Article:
“We do these things not to quell debate around these issues,” the statement concludes. “We are humbled by, and grateful for, the critical conversations that continue to occur. We welcome all who would be constructive in this enterprise. Broadway has much work to do. We have much work to do. We look forward to doing it together.”
Following Friday’s statement, Patten — who will reprise the role of Jo when the show re-opens in October — shared a 42-minute video recorded on Aug. 19 to her Instagram. In it, she discusses the controversy around Jo and the language she and other members of the Jagged Little Pill production team used when talking about the gender non-conforming character after the show made its way to Broadway.
Speaking with Shakina Nayfack, trans writer, actress and activist, Patten said that they agreed to share the video to increase transparency around the conversations that were being had about Jo to be accountable for harm resulting from the erasure of Jo’s gender journey as its linked to a broader conversation on Broadway about transparency and the production changes that have occurred in regards to representation, particularly over the last year.
“The truth is that I did not know as much as I should and stepping into something that I did know would resonate with a lot of folks — a lot of queer folks and a lot of trans folks,” Patten said. “I should have known more how to talk about it. I should have known how to exactly as you said, affirm the experience without trying to be it.”
During the wide-ranging conversation, Nayfack specifically addressed the decision to remove from the show’s final scene Jo walking out on stage in a binder, which was in the Boston show, and replace it with a sports bra for the Broadway production. “In the Broadway iteration, I actually put on a second sports bra for that scene, because it actually, for the journey of that character, was still really important to me what that character wears for the majority of the show,” she explained. “I still do have a change, just not using something that was signifying an identity in particular.”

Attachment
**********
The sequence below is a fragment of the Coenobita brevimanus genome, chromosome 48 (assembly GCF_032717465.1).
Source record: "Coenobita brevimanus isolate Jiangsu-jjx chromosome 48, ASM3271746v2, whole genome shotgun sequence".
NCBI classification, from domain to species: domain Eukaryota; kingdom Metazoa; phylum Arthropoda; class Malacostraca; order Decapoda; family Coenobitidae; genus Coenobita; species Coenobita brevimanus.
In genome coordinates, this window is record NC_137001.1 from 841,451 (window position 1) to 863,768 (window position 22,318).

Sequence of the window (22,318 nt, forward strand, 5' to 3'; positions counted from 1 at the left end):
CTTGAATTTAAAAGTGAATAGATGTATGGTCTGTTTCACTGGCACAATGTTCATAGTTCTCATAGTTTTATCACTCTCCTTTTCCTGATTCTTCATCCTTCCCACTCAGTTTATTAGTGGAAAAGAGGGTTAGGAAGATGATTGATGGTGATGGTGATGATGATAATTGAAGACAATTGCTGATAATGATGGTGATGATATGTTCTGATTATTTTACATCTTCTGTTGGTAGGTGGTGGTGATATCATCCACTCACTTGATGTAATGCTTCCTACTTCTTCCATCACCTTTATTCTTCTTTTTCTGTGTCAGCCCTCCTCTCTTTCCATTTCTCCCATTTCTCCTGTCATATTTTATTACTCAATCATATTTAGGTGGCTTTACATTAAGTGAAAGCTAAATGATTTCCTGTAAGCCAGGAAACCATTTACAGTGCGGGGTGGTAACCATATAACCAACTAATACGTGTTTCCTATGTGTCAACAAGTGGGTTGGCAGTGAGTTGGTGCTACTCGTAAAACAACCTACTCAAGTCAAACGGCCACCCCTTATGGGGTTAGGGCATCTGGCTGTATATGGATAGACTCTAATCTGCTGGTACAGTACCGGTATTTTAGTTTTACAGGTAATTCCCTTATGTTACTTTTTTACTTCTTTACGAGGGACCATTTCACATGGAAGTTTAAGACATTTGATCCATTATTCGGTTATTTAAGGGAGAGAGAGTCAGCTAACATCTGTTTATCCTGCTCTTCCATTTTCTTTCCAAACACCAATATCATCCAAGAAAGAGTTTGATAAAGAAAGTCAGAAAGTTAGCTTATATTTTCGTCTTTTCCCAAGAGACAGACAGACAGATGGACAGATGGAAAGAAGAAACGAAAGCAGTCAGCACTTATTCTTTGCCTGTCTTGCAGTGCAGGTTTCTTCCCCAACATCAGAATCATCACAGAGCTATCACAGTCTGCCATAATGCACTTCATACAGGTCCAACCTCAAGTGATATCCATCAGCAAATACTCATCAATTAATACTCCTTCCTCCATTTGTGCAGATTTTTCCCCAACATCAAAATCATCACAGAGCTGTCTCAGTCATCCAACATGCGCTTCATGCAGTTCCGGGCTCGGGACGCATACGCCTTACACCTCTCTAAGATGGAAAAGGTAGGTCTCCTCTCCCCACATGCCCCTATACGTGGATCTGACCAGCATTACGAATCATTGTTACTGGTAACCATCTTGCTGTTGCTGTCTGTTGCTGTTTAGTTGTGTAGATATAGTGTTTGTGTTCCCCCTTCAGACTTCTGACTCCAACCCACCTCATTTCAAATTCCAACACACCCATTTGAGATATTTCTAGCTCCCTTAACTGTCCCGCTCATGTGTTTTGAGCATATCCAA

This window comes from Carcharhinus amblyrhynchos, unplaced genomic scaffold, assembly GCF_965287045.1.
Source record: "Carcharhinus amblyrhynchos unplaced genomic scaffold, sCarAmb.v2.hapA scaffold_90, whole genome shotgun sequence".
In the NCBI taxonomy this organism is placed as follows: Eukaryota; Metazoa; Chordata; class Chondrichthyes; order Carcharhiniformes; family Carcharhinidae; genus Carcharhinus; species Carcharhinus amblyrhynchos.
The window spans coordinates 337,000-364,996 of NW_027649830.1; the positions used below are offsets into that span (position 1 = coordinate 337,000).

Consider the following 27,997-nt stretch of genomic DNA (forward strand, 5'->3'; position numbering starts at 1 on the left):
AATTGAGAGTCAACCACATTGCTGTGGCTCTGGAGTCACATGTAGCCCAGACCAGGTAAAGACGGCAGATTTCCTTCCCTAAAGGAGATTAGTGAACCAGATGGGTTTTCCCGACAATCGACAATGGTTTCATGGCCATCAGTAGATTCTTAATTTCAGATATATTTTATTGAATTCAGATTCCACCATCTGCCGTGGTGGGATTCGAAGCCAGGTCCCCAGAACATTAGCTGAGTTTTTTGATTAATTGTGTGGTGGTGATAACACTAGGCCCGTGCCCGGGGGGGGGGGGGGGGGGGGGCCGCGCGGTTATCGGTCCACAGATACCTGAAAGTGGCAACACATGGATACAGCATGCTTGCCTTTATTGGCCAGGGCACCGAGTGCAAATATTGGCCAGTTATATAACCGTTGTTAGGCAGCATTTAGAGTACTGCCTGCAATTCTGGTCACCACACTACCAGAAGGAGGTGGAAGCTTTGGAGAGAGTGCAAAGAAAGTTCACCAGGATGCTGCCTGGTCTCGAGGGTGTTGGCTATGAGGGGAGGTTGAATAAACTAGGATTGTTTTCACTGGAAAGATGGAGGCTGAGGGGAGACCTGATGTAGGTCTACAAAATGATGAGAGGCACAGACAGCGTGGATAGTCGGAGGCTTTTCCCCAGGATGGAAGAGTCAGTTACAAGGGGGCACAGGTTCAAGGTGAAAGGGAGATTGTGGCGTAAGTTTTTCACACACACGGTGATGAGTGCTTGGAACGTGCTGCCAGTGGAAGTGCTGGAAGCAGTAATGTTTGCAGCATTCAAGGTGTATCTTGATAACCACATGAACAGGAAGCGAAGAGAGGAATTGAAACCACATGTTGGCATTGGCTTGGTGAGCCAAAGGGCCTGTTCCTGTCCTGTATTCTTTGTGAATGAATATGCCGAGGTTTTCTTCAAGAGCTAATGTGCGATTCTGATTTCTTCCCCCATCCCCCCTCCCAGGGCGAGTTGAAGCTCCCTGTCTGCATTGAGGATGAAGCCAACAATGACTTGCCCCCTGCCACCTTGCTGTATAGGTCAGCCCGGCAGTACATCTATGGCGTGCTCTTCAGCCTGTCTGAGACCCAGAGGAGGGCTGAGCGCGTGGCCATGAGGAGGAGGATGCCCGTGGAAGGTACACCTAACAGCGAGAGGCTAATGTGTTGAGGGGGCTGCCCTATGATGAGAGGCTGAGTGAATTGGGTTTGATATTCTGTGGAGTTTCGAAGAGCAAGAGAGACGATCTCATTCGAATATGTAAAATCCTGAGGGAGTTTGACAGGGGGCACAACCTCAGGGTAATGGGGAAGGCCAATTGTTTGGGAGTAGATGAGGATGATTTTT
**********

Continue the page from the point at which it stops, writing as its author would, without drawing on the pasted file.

While Pattens said she couldn’t speak to whether that was the creative team trying to craft the character more around her own experience — which is that of a queer woman whose relationship to gender “is not really cut and dry” but is also not something she talks about online — but did say she was told that if the character was meant to be explicitly trans, they would not have cast her.
“What I know is that the breakdown for the character when I auditioned for the reading and what the creative team’s intentions were when I was walking into that audition room was to be writing a cis person because I would not have been at that audition room otherwise,” she said. “I’ve spoken with the creative team and I know that they have said unequivocally, ‘If we had set out with the intention to write a trans character you would have never been in that audition.’”
Patten also noted that the production had trans advisors from the beginning, but that it isn’t the same thing as having trans and non-binary voices in the room from the day-to-day, and that cis privilege among those working on the character prevented them from seeing potential issues.
“Part of why I feel like it’s, it’s been very important to me to do this video is just when changes are made without the transparency, I’ve heard from so many people at this point, friends of mine that I’ve known for a long time, that it’s like, it caused harm to make these changes and not talk about why and not talk about what the process was,” Patten said.
“Creative teams change things all the time from an out-of-town trial. That’s part of what an out-of-town tryout is. Sometimes you have a completely different act by the time that you get to Broadway. So conventionally, you don’t lay out for your audience here’s why every change was made,” she continued. “But I have always felt very strongly that with this character transparency is needed is owed to the trans community.”
Jagged Little Pill is based on Alanis Morissette’s hit 1995 album of the same name, with music by Morissette and Glen Ballard. The show is directed by Diane Paulus, with its book written by Diablo Cody and choreography from Sidi Larbi Cherkaoui. After premiering at the American Repertory Theater in Massachusetts on May 5, 2018, it went into previews at Broadway’s Broadhurst Theatre in November 2019, before opening on Dec. 5 that same year.
You can read the full statement from Jagged Little Pill‘s producers here.